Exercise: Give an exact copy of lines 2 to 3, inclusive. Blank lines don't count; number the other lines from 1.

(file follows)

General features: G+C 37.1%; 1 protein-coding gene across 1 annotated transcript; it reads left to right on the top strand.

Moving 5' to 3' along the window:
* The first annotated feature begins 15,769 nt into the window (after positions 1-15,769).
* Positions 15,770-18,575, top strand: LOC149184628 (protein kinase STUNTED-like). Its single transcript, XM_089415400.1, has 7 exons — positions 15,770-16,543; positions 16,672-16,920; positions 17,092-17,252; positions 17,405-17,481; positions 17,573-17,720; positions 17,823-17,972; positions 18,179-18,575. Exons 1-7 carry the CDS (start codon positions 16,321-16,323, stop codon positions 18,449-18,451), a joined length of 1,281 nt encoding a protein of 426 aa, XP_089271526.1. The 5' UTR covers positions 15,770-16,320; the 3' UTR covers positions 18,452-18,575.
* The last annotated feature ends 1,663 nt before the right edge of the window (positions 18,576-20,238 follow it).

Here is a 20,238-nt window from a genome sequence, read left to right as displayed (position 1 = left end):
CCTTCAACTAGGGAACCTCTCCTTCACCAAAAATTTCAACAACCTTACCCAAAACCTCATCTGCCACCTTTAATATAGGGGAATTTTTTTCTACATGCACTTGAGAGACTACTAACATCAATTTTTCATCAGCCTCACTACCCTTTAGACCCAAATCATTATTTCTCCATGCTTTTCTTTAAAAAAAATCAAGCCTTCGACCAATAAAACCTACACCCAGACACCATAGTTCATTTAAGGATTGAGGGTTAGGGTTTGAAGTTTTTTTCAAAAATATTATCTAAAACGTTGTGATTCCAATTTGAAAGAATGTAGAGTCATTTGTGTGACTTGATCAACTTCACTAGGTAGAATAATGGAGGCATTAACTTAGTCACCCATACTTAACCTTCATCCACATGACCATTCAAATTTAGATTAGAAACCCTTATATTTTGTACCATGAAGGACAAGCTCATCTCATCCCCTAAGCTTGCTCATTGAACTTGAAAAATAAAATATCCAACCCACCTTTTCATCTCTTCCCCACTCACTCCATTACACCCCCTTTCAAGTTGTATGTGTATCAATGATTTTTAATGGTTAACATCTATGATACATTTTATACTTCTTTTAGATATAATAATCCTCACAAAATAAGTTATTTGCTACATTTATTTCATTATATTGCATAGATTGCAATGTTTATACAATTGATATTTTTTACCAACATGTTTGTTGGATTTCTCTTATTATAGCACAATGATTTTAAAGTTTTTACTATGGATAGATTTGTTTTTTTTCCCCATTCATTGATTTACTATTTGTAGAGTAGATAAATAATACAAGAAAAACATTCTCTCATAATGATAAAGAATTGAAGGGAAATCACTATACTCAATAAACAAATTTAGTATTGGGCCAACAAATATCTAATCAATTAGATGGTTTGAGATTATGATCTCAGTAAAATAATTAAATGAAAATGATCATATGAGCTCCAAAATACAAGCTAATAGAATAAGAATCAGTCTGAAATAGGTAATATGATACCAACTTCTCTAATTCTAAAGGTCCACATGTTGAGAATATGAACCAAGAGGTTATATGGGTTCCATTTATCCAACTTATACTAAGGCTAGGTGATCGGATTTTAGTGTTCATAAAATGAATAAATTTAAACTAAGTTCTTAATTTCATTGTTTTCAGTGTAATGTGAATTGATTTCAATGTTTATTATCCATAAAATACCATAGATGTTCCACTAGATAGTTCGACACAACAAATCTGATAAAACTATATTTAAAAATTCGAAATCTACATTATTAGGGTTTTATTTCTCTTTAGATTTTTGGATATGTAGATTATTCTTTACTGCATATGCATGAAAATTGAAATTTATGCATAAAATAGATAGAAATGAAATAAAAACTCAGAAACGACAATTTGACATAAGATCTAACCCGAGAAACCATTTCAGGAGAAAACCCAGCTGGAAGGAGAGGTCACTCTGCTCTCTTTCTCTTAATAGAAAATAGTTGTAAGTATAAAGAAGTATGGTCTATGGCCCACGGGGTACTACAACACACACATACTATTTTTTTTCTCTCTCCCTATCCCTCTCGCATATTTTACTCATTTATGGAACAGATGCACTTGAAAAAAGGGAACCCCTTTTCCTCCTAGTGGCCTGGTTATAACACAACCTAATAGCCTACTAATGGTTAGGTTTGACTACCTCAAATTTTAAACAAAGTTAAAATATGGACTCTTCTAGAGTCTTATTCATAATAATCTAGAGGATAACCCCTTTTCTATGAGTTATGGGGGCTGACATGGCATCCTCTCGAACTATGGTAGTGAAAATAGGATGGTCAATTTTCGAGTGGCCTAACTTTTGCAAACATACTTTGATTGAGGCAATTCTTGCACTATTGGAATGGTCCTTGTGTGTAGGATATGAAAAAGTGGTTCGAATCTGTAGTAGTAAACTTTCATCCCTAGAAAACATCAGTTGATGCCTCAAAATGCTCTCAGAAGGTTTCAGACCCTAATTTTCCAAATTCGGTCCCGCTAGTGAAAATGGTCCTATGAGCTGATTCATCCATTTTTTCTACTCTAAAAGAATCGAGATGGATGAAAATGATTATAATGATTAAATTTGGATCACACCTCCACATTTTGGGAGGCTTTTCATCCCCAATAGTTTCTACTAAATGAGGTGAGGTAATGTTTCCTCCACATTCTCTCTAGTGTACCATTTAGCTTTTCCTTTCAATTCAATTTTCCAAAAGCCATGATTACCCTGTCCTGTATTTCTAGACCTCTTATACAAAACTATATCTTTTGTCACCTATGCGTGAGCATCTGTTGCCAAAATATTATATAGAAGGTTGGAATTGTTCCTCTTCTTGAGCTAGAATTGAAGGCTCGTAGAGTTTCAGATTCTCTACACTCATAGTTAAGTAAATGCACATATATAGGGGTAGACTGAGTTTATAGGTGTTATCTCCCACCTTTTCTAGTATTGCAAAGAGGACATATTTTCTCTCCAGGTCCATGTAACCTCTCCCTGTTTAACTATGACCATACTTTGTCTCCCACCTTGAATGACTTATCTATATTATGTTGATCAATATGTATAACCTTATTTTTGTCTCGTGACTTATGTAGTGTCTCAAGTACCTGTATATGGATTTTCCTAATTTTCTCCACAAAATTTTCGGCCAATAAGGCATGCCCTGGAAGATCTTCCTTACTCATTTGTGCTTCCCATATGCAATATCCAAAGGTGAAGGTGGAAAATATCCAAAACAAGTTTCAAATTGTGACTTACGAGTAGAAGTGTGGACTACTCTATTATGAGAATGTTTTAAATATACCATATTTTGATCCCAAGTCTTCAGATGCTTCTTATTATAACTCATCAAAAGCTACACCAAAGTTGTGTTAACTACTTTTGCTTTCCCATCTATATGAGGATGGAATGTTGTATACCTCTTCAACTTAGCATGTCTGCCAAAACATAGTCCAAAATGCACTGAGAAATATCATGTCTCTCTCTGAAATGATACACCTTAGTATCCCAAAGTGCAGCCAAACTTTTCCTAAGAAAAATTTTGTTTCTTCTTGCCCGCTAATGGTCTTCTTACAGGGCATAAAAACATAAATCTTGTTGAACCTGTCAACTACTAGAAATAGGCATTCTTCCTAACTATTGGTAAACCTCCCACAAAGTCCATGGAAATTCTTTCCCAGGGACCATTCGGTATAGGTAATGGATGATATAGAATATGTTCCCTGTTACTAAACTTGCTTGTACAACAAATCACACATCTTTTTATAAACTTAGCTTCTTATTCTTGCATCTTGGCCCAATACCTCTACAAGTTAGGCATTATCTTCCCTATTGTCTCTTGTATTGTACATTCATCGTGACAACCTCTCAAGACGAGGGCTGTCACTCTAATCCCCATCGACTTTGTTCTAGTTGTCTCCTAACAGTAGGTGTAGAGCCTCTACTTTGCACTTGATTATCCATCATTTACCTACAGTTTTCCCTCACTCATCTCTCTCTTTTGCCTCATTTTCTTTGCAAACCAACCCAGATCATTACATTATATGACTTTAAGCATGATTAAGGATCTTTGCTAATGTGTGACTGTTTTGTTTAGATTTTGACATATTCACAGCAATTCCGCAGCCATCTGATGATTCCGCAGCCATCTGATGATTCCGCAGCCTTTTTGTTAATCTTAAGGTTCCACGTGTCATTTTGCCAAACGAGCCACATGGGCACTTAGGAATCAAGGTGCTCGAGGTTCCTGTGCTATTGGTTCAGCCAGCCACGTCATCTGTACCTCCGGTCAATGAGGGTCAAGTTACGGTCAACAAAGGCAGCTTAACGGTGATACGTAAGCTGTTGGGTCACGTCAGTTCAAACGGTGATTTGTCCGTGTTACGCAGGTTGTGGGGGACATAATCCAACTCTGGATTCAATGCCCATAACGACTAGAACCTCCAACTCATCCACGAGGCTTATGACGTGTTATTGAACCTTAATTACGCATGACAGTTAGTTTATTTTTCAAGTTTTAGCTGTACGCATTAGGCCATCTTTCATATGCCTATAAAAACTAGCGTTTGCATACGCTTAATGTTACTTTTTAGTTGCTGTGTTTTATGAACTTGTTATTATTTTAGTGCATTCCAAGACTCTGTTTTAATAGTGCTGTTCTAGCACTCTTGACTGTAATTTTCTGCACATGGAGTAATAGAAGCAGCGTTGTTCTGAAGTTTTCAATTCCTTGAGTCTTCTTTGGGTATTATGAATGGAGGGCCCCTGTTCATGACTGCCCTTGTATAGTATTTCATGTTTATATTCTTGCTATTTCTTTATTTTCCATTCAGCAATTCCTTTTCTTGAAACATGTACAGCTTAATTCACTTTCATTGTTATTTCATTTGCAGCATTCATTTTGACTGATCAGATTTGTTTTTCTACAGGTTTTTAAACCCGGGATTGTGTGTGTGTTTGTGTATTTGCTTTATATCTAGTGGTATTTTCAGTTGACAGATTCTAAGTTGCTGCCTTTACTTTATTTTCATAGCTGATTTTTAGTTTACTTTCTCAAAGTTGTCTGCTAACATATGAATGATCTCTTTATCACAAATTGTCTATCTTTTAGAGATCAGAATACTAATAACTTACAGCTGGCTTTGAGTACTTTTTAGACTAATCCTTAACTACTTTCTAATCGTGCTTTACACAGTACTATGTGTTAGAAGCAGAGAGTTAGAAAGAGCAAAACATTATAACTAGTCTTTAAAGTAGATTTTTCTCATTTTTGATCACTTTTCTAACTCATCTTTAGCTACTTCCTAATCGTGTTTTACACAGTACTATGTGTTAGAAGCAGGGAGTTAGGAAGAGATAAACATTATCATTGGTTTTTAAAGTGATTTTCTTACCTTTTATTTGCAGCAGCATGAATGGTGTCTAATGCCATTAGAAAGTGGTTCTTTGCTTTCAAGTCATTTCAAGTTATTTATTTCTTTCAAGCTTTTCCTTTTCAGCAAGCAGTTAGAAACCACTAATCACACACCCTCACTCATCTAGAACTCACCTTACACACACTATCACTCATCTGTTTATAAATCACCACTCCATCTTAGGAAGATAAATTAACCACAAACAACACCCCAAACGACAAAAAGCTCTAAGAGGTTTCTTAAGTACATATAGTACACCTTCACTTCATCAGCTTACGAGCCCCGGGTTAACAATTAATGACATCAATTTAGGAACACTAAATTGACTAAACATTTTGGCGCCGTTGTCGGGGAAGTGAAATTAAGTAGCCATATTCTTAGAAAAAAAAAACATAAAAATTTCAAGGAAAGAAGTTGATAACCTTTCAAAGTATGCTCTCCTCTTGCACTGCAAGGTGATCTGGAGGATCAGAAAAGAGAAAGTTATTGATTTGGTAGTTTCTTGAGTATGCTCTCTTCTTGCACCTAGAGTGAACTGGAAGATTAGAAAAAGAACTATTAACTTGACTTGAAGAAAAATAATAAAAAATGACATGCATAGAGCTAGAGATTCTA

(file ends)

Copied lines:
Moving 5' to 3' along the window:
* The first annotated feature begins 15,769 nt into the window (after positions 1-15,769).